You can often do this using the participant’s job title, obtained from the org-chart, the e-Mail system or the participant’s response.
Another useful technique is to include the list of the value-chain activities you’ve catalogued in the e-Mail request, asking the target interviewee to identify the ones most relevant to his or her role.
You build up your interview plan using your prepared worksheet titled Map Interviewee-to-Script with the following extension:
- Column E-onwards = Scripts: The name of a script (and business activity). One column for each, linked to the Catalog Interview Scripts.
What you end up with is your list of individuals mapped to one or more of your prepared interview scripts.
Knowing that you only have time for around fifteen (15) questions in a one-hour meeting, you can then cherry pick those you want to ask and those which might be covered at a later date, or via follow-up e-Mail exchange.
It goes without saying that the normal rules of interviews apply to Enterprise Architecture, including:
- Be on time (so, don’t book two meetings back-to-back without time to transfer).
- Thank the participant for making the time available (at the start and again at the end).
- Explain the process and its mandate, but do it quickly and don’t get drawn into discussion about it (simply offer to send material later).
- Mention that you’ll take notes and will send them to the interviewee later for review (this creates the opportunity to ask those follow-up questions). Note that you send the notes for review and validation (as factually correct) but not for approval, since you do not want anyone creating barriers to the use of this material.
- Introduce each topic before diving in with questions (e.g., “I’d like to understand more about ...”, “I’d like to switch topics to ...”).
- Write down the reply carefully. If this creates a short silence, then tell the interviewee what you are writing, as a means of validation.
Every discussion you have, as an Enterprise Architect, should be documented using the same format. To simplify this process, I prepare a template worksheet in the Enterprise Architecture workbook that I simply clone (copy) after each interview.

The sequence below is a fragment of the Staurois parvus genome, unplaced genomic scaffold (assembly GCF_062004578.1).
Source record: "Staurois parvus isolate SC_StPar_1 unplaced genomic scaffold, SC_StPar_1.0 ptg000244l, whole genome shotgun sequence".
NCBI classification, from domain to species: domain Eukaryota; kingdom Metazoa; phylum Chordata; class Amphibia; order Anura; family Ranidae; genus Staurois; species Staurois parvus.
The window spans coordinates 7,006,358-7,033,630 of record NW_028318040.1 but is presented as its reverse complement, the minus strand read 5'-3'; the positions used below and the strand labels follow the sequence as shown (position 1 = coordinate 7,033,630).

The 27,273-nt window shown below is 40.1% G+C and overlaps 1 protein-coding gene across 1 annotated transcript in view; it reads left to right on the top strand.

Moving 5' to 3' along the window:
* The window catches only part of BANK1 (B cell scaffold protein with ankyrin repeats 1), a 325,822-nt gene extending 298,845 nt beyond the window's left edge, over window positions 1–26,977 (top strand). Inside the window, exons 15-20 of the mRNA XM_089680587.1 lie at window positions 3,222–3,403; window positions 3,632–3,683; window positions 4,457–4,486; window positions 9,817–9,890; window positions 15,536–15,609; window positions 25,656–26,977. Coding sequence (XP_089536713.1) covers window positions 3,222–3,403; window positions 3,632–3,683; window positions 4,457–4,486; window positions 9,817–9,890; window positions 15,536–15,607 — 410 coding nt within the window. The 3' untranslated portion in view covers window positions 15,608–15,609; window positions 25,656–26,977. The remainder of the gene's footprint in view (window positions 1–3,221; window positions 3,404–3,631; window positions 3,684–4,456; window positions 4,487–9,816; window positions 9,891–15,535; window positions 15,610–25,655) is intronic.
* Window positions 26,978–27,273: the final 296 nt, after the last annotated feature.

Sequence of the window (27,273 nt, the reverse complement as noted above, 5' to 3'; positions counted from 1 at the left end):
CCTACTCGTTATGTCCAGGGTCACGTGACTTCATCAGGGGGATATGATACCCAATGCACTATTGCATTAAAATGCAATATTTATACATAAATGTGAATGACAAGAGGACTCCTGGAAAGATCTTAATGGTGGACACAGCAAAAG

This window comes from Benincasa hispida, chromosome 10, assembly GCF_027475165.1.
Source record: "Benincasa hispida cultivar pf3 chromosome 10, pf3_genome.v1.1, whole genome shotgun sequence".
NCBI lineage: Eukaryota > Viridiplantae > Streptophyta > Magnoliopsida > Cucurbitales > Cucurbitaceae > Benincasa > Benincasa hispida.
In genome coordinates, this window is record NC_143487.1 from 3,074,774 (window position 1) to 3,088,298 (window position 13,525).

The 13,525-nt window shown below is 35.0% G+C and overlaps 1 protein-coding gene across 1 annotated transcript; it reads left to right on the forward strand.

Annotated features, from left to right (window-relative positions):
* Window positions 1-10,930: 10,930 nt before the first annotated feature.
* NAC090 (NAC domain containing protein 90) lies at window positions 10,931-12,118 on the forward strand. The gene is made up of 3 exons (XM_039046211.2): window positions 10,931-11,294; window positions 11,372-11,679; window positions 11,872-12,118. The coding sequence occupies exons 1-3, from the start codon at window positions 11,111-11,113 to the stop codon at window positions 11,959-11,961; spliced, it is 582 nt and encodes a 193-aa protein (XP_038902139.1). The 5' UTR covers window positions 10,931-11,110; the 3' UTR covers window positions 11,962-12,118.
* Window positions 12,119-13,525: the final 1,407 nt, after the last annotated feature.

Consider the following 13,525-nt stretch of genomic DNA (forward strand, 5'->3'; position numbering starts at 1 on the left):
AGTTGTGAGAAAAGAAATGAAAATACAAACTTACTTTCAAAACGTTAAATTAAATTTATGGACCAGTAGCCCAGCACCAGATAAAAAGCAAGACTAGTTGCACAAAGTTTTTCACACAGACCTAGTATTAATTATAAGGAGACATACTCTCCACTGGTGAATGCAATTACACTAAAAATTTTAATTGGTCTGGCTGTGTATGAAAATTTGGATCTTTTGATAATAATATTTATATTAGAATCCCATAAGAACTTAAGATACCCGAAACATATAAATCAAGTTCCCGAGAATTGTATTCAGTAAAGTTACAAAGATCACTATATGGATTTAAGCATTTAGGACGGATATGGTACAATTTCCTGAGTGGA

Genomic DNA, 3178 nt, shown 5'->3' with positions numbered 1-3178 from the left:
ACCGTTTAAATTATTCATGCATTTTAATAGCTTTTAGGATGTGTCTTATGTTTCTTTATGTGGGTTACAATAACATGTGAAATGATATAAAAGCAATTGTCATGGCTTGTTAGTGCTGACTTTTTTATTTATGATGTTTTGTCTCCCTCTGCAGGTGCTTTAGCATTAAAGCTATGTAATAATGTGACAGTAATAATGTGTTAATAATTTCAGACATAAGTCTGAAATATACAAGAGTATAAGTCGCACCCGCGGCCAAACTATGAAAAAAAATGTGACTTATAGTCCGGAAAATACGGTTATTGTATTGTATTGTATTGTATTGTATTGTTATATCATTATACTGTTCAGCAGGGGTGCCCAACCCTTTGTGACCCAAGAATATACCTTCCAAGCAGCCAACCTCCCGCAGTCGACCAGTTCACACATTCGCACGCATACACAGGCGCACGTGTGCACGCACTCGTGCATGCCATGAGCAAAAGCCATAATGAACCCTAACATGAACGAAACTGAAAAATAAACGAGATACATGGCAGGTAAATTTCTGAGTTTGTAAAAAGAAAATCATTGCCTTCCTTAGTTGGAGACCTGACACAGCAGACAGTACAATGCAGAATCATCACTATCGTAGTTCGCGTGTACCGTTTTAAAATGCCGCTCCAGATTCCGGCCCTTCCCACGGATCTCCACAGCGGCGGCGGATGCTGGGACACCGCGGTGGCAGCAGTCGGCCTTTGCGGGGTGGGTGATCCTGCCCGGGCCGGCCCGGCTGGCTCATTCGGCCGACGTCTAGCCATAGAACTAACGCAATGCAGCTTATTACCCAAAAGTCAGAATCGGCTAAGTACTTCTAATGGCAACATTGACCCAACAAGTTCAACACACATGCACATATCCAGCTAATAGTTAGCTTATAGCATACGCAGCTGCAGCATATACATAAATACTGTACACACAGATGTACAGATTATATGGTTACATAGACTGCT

The template format is straightforward, comprising the following rows:
- Interviewee: With the actual name in column B.
- Position: With the interviewee’s actual job title in column B.
- Business unit: With the actual business unit / department / group / team name in column B.
- Date: With the actual date of the meeting in column B.
- Purpose: With the primary topic of the meeting in column B.
- Role: A short description of what the interviewee does, captured from the introductions at start of the meeting.
- Business Activities: There is a row in the template for each of the value-chain functions you previously listed in your worksheet titled Catalog Business Processes. Remember that your interview scripts also map to these same value-chain functions, so there is one row for each of the interview scripts.
Even when you clone this template, to use it to document a specific meeting, do not delete the rows that seem irrelevant. Simply leave them as empty placeholders. Enter your notes into column B of the rows that relate to the interview script.
You end up with a (possibly large) number of worksheets in your spreadsheet (the Enterprise Architecture workbook) each of which is documenting a specific meeting, with a specific individual, on one or more specific value-chain activities.
Once you have typed your notes into a templated worksheet (and put the interviewees name in the tab) you should copy it into an e-Mail with a short thank you note.
Request that the recipient review the notes you’ve taken and ask that he/she correct any mistakes you’ve made.
The notes are unlikely to be more than 500 words, so this does not represent an onerous task for the recipient.
Always, however, ask a specific question or request an example of something that was mentioned (e.g., “Could you send me rules by which you qualify a lead as a sales opportunity please?”). This can sustain your engagement with the interviewee.
Once you have completed a number of interviews, you will have workbooks documenting each meeting, all in a consistent format.
You can then review and analyse the information by individual or by connected group.
I find the most useful means of analysis to be by the value-chain function (or business activity). If you recall, these are now specific rows in each one of your interview worksheets. So, I wrote a very simple macro that builds a set of worksheets, one per value-chain function, and populates them with just the rows relevant to that business activity. These worksheets become a useful means to understand one value-chain function in detail but are also useful input for a project team who may be tasked with providing a solution for that value-chain function (i.e., everything you need to know about Managing Orders and Sales, including who to ask about what ...).
Now that you know how to plan and conduct interviews, click here for some ideas on how to plan and develop a full understanding of the baseline architecture . . .